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VIP Lounge: Lily Tomlin

by Lawrence Ferber

Here, Tomlin joins us in the VIP Lounge to discuss a possible reunion with Dolly Parton, her preferred term for female groupies, and scary airplane meals.

[A] TRUE NATIONAL TREASURE, 76-YEAR-old actress/comedienne Lily Tomlin is having a truly prolific time lately. Her 2015 Netflix series Grace and Frankie, in which she and fellow 9 to 5 co-star Jane Fonda play frenemies whose husbands come out as gay and ditch them for one another, was quickly renewed for a second season that will air in 2016. Tomlin also heads up the indie dramedy Grandma, in which she plays a prickly, cash-strapped lesbian who must help her granddaughter cobble together $600 for an abortion by day’s end while grappling with memories of her deceased life partner.

Hailing from Detroit, Michigan, Tomlin first made her name on TV’s Laugh-In during the early 1970s, and one could easily fill several pages with her appearances, accomplishments, and accolades since then. She ranks Nashville (which earned her a Best Supporting Actress Oscar nomination), All of Me, Flirting With Disaster, and And The Band Played On among her favorite film roles.

Tomlin’s acclaimed one-woman show and movie, The Search For Signs of Intelligent Life in the Universe, was famously written by her partner of over 43 years, Jane Wagner. They married on New Year’s Eve in 2014, but Tomlin abhors and declines to use the term wife: “That’s just a further endorsement of the conventional quality it embraces, and we don’t,” she explains.

Here, Tomlin joins us in the VIP Lounge to discuss a possible reunion with Dolly Parton, her preferred term for female groupies, and scary airplane meals.

Despite Hollywood’s penchant for young faces, it seems like there has been a surge of great projects for older actors and actresses recently, including Grandma and Grace and Frankie. To what do you attribute this development?

It’s probably because so much of the population is aging. A lot of actors who are still capable are around and more of a population interested in what older characters are doing or up against. Jane and I are doing Grace and Frankie with a deliberate desire on our part to show how discounted and dismissed older women are. It’s just part of the fabric (not a crusading kind of thing), depicting it—what we deal with on a daily basis.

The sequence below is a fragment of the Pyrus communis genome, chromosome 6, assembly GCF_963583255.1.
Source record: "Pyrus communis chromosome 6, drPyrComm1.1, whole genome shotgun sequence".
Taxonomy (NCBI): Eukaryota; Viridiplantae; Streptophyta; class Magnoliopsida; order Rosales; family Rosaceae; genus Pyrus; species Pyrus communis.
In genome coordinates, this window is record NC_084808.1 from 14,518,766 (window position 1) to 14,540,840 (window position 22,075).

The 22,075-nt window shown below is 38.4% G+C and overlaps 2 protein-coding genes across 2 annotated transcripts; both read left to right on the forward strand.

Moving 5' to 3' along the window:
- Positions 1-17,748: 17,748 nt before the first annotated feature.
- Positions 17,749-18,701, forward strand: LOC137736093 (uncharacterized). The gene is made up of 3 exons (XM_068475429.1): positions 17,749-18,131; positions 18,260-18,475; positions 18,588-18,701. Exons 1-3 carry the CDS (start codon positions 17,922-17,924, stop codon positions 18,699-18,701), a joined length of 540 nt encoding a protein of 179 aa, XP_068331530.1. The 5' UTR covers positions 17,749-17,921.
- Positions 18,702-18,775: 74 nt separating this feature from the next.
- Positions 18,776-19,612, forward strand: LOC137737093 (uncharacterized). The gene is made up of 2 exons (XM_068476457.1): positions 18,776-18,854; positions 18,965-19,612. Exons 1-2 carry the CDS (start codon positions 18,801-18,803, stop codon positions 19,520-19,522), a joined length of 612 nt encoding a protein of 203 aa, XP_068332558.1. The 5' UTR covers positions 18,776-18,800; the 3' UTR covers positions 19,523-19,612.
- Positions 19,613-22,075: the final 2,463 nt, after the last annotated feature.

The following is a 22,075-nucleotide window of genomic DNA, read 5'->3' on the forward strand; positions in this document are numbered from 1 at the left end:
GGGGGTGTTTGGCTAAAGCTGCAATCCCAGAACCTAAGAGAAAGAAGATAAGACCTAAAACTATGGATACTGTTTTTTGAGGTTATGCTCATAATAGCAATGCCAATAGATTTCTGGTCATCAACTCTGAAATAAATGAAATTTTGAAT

In August, Dolly Parton said that she would love to appear on Grace and Frankie with you and Jane Fonda. What is your reaction to that statement, and might such a reunion happen?

That makes me happy, just because it means she still believes in our friendship and feels comfortable with Jane and me. Right now there’s nothing on the books for it, because we feel like we have to establish the identity of that show first rather than harken back to 9 to 5. If Dolly was there now, it might feel too connect- ed to 9 to 5. So we don’t have any immediate plans, but we’d like to entertain it in the future.

Jane Fonda & Lily Tomlin

Jane Fonda & Lily Tomlin

Your credits are truly extensive, and some of them are very surprising! For instance, you played a spirit in a 1998 episode of the X-Files titled “How the Ghosts Stole Christmas.”

I liked that very much. I had approached X-Files creator Chris Carter when the show was first on the air because I wanted to be on it. He said, ‘Lily, we don’t use many people who are identifiable.’ I thought this is the kiss-off. Three years later, I was driving, and my phone rang, and it was Chris and he said: ‘I just thought of a part for you and I’m writing it right now.’ That was it, and then I got on. Three years later! So it always helps to let people know you like their show.

You played Dr. Selma Dritz in HBO’s adaptation of Randy Shilts’ chronicle of the AIDS epidemic’s first wave, And The Band Played On.

Oh yes, I liked that too. I can’t even remember everything I’ve done. It’s so amazing what you get noticed for. Whoopi Goldberg was supposed to do that role. She backed out at the last minute, and they asked me to do it. Selma Dritz was a white woman, so they weren’t casting to type.”

You were close friends with the ground- breaking gay film critic Vito Russo, who authored The Celluloid Closet and was an AIDS activist. What would Vito make of the progress we have made since he succumbed to AIDS in 1990?

We have gay representation all over the media, there are popular out actors and actresses, federal marriage equality, and treatments for HIV that can not only give positive people normal life expectancies, but also suppress the virus to the point they are essentially non-infectious. I think he would feel he had done a big part of that, and that The Celluloid Closet was an important contribution to all our progress.

What would be your dream role now?

Oh god, I don’t know. I always want something to come out and surprise me. I could say I’d like to do something with Martin Scorsese, but I could say anything and it wouldn’t mean a hill of beans.

Have you encountered many female groupies over the years?

Oh yeah. We used to make a joke when we’d refer to somebody and say, ‘she wants to have my baby.’ A company joke. I might turn to a friend and say, ‘oh my gosh, this girl wants to have my baby.’

What is the best or worst thing you’ve eaten on an airplane?

(laughs) Well, I’ve eaten some meat products that were questionable. I just sort of looked at them. I don’t eat a lot on airplanes, and I’m not really a sophisticated eater.

What is your number-one travel tip?

Pack very, very light. Even if you have to go someplace where you have to wear jewelry. Don’t overpack, which I still do. Every time I get someplace I always say, ‘oh god, I should have come with so much less.’

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